PUNJAB’S budget for the next fiscal year proposes the current and development outlay of close to Rs1.35-1.36tr and a hefty increase in public investment in large infrastructure projects, social service delivery, agriculture, and pro-poor initiatives and subsidies.
The size of the new budget is estimated to be roughly 18-19pc bigger than the original current and development expenditure target of Rs1.14tr for the outgoing year, and plans to significantly boost tax revenues — especially provincial GST (general sales tax) on services -- by broadening the base and improving voluntary compliance.
“The budget for 2016/2017 will focus on development, and target to attain the goals the government has set for itself in the three-year Punjab Growth Strategy 2015-2018,” provincial finance minister Ayesha Ghaus-Pasha told Dawn early last week.
The growth strategy envisages to stimulate economic growth to 7-8pc, create 1m jobs every year, help double private investment, significantly alleviate poverty and improve security conditions in the province by 2018, the year of next elections in the country.
It is premature to talk about the estimates and allocations for the next year, the minister said of the volume of the current expenditure and development spending. “What I can say at this stage is that you’ll see a very hefty increase in the allocation for development,” she added.
The budget is expected to be announced on June 10.
Punjab finance department officials told Dawn that the government’s current expenditure is estimated to surge by just less than 13pc from Rs753bn for the present year to around Rs850bn next year. “The major boost in the provincial expenditure will come mainly from the spike in development expenditure,” a senior official involved in budget preparation said.
The investment spending has been proposed to be raised by over a quarter from the ongoing year’s original estimate of Rs400bn to Rs500bn for the next fiscal year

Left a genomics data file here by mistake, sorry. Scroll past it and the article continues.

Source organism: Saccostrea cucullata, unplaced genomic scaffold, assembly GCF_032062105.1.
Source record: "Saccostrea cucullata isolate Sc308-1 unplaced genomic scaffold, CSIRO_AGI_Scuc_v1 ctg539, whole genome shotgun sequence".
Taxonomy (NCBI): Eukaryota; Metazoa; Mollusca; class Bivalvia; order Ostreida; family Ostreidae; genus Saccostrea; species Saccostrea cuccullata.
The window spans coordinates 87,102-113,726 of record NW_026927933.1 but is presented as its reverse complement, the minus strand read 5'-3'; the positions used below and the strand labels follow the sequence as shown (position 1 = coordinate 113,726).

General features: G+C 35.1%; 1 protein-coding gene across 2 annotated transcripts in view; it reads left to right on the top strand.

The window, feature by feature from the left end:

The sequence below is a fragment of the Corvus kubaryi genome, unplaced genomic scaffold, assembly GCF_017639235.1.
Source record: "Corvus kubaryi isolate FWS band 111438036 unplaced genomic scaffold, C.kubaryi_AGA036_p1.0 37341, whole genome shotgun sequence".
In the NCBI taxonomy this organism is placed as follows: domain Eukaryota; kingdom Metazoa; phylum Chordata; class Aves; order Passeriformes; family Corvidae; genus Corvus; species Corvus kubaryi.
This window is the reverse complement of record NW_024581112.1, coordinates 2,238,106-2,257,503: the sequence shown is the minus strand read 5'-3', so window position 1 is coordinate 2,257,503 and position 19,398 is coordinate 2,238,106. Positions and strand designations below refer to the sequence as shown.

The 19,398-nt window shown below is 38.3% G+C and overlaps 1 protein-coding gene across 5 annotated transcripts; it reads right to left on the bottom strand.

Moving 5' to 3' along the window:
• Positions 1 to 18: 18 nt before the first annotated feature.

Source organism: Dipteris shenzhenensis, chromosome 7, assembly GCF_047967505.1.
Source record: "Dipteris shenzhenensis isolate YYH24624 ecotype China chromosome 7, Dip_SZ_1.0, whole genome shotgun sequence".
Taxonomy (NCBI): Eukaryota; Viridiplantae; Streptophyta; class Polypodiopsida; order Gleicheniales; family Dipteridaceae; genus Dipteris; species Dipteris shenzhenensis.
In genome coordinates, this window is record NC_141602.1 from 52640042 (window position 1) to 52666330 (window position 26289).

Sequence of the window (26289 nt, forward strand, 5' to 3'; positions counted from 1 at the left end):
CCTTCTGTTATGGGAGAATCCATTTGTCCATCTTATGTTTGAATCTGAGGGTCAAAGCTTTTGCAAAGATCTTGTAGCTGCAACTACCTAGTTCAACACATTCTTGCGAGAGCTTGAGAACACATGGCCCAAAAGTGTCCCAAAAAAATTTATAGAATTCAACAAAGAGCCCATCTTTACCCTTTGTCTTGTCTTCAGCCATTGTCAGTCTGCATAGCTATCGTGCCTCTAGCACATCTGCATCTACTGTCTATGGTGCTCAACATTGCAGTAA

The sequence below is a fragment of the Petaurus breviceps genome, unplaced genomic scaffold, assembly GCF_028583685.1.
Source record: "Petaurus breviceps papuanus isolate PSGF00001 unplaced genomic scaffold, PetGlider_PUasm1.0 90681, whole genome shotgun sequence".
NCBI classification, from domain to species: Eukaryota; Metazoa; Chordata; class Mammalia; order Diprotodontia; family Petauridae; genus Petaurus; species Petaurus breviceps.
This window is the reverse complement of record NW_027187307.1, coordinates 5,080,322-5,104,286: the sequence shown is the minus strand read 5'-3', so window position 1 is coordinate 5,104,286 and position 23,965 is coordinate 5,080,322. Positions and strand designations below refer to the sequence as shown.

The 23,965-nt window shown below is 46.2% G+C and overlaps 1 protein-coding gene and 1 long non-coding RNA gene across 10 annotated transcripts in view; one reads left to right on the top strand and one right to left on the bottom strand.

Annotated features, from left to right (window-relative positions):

The investment spending has been proposed to be raised by over a quarter from the ongoing year’s original estimate of Rs400bn to upwards of Rs500bn next year. “The spike in the suggested development spending is on account of the Chinese loan of Rs85bn for the Orange train project in Lahore,” the official said.
Though not a part of the China Pakistan Economic Corridor (CPEC), China’s President Xi Jinping had announced to build the train during his landmark visit to Islamabad last year to announce his country’s plans to invest $46bn in energy, transport and other large infrastructure projects in Pakistan as part of its ambitious One Belt One Road (OBOR) programme to connect its landlocked western region with the Gulf and Europe via Gwadar.
Minister Ayesha contended that the development strategy will focus on poorer segment of the population to cut poverty by boosting allocations for social sector — education, healthcare, etc — with the objective of improving service delivery as well as providing food, transport and other subsidies, interest-free loans, and scholarships to the poor.
“Additionally, we intend to invest Rs100bn in agriculture in the next two years (to reduce rural poverty) besides consolidating and completing the large (road and energy infrastructure) projects already initiated in the province,” she added.
The Punjab government is considering boosting its tax revenue target next year in order to increase the share of provincial taxes in its total general revenue receipts. It had marginally reduced its tax target from original estimates of Rs164.68bn for last year to Rs160.59bn — or around 13pc of the total general revenue receipts for the current fiscal. But the present year saw a substantial surge of over 30pc in the provincial tax collection, encouraging the finance managers to increase the target for the next year.
The provincial monthly civil accounts show that the province collected Rs96.29bn, or around 60pc of the annual target, in the first three quarters of the ongoing year to March, displaying growth of 30pc over last year’s collection of Rs73.96b, or 45pc of the budgeted target, in the same period. The services tax rose by 33pc.
“We have achieved significant growth in tax collection by improving compliance and broadening the base without raising the tax rates or implementing new ones,” the minister said. “We will carry on with tax reforms in future to boost our collection,” she vowed. “Implementation of reforms is crucial to improve service delivery and boost development spending.”
Published in Dawn, Business & Finance weekly, June 6th, 2016